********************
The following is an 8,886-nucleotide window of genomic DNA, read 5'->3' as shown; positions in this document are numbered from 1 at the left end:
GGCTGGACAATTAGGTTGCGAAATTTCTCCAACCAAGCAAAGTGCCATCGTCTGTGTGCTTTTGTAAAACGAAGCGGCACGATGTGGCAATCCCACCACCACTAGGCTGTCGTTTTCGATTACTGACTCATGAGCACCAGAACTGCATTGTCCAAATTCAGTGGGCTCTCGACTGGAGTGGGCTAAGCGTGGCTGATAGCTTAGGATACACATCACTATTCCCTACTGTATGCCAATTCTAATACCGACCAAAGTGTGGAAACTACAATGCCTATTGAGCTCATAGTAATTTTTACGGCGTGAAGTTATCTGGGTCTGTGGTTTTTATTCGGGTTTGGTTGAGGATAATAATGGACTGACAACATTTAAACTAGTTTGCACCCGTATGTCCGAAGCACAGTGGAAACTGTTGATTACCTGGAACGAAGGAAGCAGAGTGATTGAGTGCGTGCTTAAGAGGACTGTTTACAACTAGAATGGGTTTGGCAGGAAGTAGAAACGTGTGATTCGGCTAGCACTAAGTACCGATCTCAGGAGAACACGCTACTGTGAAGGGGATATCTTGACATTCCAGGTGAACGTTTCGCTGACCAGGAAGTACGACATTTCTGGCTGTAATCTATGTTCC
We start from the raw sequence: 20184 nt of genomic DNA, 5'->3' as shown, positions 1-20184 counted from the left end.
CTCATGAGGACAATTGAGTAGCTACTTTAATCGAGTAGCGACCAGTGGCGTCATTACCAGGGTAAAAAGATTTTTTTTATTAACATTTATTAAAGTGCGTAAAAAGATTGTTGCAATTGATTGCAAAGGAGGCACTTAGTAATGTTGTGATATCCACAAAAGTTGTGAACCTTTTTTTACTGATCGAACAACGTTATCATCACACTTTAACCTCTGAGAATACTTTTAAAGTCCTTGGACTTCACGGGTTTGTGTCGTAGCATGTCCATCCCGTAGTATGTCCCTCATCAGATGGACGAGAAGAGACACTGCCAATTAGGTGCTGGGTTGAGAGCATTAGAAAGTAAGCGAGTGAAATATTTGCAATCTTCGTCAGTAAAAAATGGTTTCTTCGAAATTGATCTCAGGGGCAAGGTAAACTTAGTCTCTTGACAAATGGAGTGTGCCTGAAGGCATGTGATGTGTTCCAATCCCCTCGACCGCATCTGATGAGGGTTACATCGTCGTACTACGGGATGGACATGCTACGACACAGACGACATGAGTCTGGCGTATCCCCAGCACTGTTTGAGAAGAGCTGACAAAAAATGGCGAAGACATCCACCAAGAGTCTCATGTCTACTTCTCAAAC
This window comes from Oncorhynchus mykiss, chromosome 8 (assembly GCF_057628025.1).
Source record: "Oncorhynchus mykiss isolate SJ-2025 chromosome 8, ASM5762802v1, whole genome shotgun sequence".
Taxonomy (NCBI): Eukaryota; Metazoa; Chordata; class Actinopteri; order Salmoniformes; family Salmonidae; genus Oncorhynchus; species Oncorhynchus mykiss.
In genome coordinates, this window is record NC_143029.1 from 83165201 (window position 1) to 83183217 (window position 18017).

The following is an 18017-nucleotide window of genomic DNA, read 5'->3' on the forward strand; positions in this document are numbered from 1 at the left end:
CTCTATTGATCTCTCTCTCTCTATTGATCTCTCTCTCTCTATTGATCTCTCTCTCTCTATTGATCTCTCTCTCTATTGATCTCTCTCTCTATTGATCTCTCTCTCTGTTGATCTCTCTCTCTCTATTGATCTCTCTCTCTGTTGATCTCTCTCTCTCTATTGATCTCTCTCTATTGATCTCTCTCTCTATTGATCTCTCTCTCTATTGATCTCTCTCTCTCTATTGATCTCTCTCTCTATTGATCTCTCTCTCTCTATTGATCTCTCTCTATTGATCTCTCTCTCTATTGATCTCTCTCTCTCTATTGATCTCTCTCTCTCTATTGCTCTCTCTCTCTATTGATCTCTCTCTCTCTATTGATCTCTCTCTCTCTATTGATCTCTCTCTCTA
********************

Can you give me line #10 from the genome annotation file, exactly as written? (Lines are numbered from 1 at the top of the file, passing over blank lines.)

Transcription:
CTCTATTGATCTCTCTCTCTCTATTGATCTCTCTCTCTCTATTGATCTCTCTCTCTCTATTGATCTCTCTCTCTATTGATCTCTCTCTCTATTGATCTCTCTCTCTGTTGATCTCTCTCTCTCTATTGATCTCTCTCTCTGTTGATCTCTCTCTCTCTATTGATCTCTCTCTATTGATCTCTCTCTCTATTGATCTCTCTCTCTATTGATCTCTCTCTCTCTATTGATCTCTCTCTCTATTGATCTCTCTCTCTCTATTGATCTCTCTCTATTGATCTCTCTCTCTATTGATCTCTCTCTCTCTATTGATCTCTCTCTCTCTATTGCTCTCTCTCTCTATTGATCTCTCTCTCTCTATTGATCTCTCTCTCTCTATTGATCTCTCTCTCTA